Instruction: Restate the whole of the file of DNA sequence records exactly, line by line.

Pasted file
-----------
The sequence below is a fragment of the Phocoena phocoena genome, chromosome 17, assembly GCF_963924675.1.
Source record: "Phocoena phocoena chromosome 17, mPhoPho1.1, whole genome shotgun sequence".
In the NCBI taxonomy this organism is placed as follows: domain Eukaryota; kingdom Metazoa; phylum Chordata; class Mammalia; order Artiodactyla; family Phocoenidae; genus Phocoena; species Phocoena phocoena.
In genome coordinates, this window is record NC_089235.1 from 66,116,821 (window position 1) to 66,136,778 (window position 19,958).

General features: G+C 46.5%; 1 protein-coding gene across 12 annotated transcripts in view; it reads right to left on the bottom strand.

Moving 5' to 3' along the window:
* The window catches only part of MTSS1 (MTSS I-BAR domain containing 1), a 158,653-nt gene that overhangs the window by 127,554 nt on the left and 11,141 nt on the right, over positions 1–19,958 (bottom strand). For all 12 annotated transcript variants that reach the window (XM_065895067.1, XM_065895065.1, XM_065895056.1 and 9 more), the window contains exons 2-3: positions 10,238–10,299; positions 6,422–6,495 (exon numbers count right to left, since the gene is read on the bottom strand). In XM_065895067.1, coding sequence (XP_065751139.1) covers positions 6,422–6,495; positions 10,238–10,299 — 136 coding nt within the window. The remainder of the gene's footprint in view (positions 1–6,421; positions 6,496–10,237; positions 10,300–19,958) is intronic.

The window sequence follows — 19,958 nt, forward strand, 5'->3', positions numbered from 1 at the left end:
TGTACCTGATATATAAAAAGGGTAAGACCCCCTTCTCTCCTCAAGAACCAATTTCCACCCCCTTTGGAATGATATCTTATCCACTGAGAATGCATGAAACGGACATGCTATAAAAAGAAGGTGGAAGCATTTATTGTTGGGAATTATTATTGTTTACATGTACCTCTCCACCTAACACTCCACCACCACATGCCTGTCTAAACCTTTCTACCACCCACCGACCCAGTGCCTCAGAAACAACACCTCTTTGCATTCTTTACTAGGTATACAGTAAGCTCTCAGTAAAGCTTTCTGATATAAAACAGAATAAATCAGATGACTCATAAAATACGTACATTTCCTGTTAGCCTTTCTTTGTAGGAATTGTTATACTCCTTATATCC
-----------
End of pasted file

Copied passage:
The sequence below is a fragment of the Phocoena phocoena genome, chromosome 17, assembly GCF_963924675.1.
Source record: "Phocoena phocoena chromosome 17, mPhoPho1.1, whole genome shotgun sequence".
In the NCBI taxonomy this organism is placed as follows: domain Eukaryota; kingdom Metazoa; phylum Chordata; class Mammalia; order Artiodactyla; family Phocoenidae; genus Phocoena; species Phocoena phocoena.
In genome coordinates, this window is record NC_089235.1 from 66,116,821 (window position 1) to 66,136,778 (window position 19,958).

General features: G+C 46.5%; 1 protein-coding gene across 12 annotated transcripts in view; it reads right to left on the bottom strand.

Moving 5' to 3' along the window:
* The window catches only part of MTSS1 (MTSS I-BAR domain containing 1), a 158,653-nt gene that overhangs the window by 127,554 nt on the left and 11,141 nt on the right, over positions 1–19,958 (bottom strand). For all 12 annotated transcript variants that reach the window (XM_065895067.1, XM_065895065.1, XM_065895056.1 and 9 more), the window contains exons 2-3: positions 10,238–10,299; positions 6,422–6,495 (exon numbers count right to left, since the gene is read on the bottom strand). In XM_065895067.1, coding sequence (XP_065751139.1) covers positions 6,422–6,495; positions 10,238–10,299 — 136 coding nt within the window. The remainder of the gene's footprint in view (positions 1–6,421; positions 6,496–10,237; positions 10,300–19,958) is intronic.

The window sequence follows — 19,958 nt, forward strand, 5'->3', positions numbered from 1 at the left end:
TGTACCTGATATATAAAAAGGGTAAGACCCCCTTCTCTCCTCAAGAACCAATTTCCACCCCCTTTGGAATGATATCTTATCCACTGAGAATGCATGAAACGGACATGCTATAAAAAGAAGGTGGAAGCATTTATTGTTGGGAATTATTATTGTTTACATGTACCTCTCCACCTAACACTCCACCACCACATGCCTGTCTAAACCTTTCTACCACCCACCGACCCAGTGCCTCAGAAACAACACCTCTTTGCATTCTTTACTAGGTATACAGTAAGCTCTCAGTAAAGCTTTCTGATATAAAACAGAATAAATCAGATGACTCATAAAATACGTACATTTCCTGTTAGCCTTTCTTTGTAGGAATTGTTATACTCCTTATATCC